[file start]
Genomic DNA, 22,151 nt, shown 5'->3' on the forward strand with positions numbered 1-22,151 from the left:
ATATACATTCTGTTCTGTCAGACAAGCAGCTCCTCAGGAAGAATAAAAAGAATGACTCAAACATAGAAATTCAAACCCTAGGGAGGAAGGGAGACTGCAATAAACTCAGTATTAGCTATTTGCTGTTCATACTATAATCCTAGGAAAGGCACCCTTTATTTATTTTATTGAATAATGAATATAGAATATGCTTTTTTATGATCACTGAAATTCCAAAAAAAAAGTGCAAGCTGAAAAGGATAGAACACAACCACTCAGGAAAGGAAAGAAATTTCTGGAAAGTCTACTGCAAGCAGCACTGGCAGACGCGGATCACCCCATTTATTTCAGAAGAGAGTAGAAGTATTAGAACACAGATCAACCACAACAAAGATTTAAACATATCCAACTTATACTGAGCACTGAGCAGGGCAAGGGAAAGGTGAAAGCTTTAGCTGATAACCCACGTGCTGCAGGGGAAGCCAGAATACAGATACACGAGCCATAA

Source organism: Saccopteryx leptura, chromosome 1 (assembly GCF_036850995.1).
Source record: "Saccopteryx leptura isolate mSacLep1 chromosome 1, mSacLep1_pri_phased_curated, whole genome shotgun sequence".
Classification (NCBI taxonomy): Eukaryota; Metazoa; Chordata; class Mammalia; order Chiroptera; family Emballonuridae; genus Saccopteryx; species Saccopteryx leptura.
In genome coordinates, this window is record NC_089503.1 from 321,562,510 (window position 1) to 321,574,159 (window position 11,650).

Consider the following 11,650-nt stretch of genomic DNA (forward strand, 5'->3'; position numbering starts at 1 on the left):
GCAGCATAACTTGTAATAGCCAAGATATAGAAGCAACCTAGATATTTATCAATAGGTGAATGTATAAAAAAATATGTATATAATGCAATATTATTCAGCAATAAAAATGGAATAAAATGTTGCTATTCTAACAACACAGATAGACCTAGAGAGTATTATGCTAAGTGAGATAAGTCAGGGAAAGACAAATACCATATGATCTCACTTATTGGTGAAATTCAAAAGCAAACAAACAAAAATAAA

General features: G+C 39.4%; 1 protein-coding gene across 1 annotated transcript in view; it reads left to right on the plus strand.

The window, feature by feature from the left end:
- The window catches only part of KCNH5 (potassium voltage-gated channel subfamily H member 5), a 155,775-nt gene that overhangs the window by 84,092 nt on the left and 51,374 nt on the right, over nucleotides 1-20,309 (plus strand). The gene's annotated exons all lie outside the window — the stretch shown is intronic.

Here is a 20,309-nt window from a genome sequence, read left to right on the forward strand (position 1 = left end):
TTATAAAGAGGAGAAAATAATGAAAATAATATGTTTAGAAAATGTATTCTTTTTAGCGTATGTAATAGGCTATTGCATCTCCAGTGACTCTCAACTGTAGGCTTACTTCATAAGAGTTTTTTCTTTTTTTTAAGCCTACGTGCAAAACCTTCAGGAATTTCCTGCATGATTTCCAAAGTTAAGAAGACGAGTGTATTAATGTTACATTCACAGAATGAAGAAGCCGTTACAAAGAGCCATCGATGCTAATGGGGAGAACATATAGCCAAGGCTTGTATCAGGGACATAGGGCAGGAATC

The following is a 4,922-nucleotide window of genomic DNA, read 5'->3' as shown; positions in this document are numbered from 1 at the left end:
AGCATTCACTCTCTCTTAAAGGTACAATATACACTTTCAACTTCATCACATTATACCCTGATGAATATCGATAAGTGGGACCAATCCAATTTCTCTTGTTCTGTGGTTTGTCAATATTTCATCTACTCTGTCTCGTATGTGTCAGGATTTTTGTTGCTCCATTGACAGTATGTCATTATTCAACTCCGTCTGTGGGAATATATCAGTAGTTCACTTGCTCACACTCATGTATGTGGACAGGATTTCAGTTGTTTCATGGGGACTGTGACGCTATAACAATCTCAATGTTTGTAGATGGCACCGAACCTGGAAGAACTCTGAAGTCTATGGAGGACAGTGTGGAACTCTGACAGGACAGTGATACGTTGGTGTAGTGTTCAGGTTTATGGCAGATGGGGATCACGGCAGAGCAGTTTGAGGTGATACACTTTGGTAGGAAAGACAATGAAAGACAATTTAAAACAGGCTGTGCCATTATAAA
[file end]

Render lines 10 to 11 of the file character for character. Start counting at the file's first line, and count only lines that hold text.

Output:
The window, feature by feature from the left end:
- The window catches only part of KCNH5 (potassium voltage-gated channel subfamily H member 5), a 155,775-nt gene that overhangs the window by 84,092 nt on the left and 51,374 nt on the right, over nucleotides 1-20,309 (plus strand). The gene's annotated exons all lie outside the window — the stretch shown is intronic.